While some components of translation projects are carefully preserved and interpreted, others are discarded; but importantly, both seemingly contradictory acts work together to control and fix one set of interpretations as valid. Paying attention to translation and engaging it as a tool of critical interpretation is one way to answer Burton’s call (in ‘Introduction: Archive Fever, Archive Stories,’ in Archive Stories: Facts, Fictions and the Writing of History, 2008: 8) to ‘denaturalize’ the production and boundaries of archives and historicize the production of archival collections.

Translation traces

Drawing on Foucault’s critique of ‘the archive’ and his argument for an ‘archaeological’ engagement with archives, Matthias, my co-author and I examine how to treat what we term ‘translation traces’ in the documents we uncovered: bilingual texts, translated extracts, fragments, and evidence of repeated relay translations.

An ‘archaeological’ engagement with the missionary archive raised a set of new questions regarding the relationship between ephemeral religious experiences such as conversion and the material presence of ‘evidence’ of such experiences in archival acts. What role does translation, invisibilized as it is, play in the documentation of lives?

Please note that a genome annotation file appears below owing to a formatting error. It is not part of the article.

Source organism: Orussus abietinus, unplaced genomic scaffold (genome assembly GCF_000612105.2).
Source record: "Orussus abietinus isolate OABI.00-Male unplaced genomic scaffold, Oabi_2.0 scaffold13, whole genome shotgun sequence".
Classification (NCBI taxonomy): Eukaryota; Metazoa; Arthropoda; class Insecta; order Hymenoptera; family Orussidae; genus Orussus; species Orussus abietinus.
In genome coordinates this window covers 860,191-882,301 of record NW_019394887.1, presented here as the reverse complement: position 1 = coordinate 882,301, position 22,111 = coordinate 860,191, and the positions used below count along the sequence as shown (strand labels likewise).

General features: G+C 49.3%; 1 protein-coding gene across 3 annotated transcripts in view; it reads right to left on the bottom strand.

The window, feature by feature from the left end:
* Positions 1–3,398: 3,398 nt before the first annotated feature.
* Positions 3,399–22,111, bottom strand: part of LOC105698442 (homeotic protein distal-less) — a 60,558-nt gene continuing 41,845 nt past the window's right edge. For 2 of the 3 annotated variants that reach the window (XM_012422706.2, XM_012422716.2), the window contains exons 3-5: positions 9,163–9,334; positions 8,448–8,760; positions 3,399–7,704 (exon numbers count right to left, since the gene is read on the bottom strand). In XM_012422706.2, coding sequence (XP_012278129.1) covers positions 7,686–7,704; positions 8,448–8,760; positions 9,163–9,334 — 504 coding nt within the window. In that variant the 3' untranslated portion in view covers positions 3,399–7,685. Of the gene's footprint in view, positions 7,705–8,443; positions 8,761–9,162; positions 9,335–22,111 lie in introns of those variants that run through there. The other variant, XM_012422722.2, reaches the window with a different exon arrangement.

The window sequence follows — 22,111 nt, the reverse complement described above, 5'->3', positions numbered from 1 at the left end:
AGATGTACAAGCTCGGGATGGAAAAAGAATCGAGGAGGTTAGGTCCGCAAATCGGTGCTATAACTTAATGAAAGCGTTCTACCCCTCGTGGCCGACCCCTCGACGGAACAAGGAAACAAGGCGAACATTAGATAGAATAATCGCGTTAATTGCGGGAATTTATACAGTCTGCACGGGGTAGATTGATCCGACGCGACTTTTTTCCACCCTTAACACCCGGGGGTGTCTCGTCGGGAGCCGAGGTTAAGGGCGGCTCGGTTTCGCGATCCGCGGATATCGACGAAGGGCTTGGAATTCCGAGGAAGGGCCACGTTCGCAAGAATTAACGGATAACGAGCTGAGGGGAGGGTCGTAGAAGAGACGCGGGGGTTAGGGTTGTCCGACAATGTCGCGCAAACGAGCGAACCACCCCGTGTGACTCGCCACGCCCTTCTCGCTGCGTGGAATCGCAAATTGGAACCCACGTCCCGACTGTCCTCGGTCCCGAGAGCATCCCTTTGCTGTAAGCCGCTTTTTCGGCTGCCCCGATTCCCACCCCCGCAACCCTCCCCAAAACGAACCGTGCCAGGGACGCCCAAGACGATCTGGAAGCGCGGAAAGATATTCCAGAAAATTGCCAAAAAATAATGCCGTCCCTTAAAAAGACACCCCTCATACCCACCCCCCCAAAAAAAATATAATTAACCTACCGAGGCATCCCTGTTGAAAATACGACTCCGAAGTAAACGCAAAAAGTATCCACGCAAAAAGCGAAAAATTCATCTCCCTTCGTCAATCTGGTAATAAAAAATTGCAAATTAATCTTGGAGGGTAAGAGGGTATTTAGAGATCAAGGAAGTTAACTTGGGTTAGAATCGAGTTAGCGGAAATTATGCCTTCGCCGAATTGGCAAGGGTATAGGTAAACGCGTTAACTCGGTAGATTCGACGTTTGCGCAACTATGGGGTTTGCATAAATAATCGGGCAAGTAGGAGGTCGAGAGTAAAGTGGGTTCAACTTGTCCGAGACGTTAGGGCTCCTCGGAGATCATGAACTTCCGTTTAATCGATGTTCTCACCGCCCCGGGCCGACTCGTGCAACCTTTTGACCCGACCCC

Could we think of the archive as a ‘contact zone’ where languages, texts, and collective memory intersect through translation? While archives of the past inevitably shape our study and understanding of the material presence and function of translation in specific historical periods, we argue that highlighting the role of translation also opens up new ways of conceptualising and working with missionary archives.

The article, ‘Translation Traces in the Archive: Unfixing Documents, Destabilising Evidence,’ is published in a special issue of The Translator (forthcoming, 2020). To read full article, click here.

Hephzibah Israel is Senior Lecturer in Translation Studies, School of Literatures, Languages and Cultures, University of Edinburgh. Her book, Religious Transactions in Colonial South India: Language, Translation and the Making of Protestant Identity (Palgrave Macmillan, 2011) explores the translation history of the Tamil Bible.

She recently led an AHRC-funded collaborative research project under their ‘Translating Cultures’ theme which focused on the role of translation in the movement of religious concepts across languages and the ways in which this impacted autobiographical writing about conversion experiences.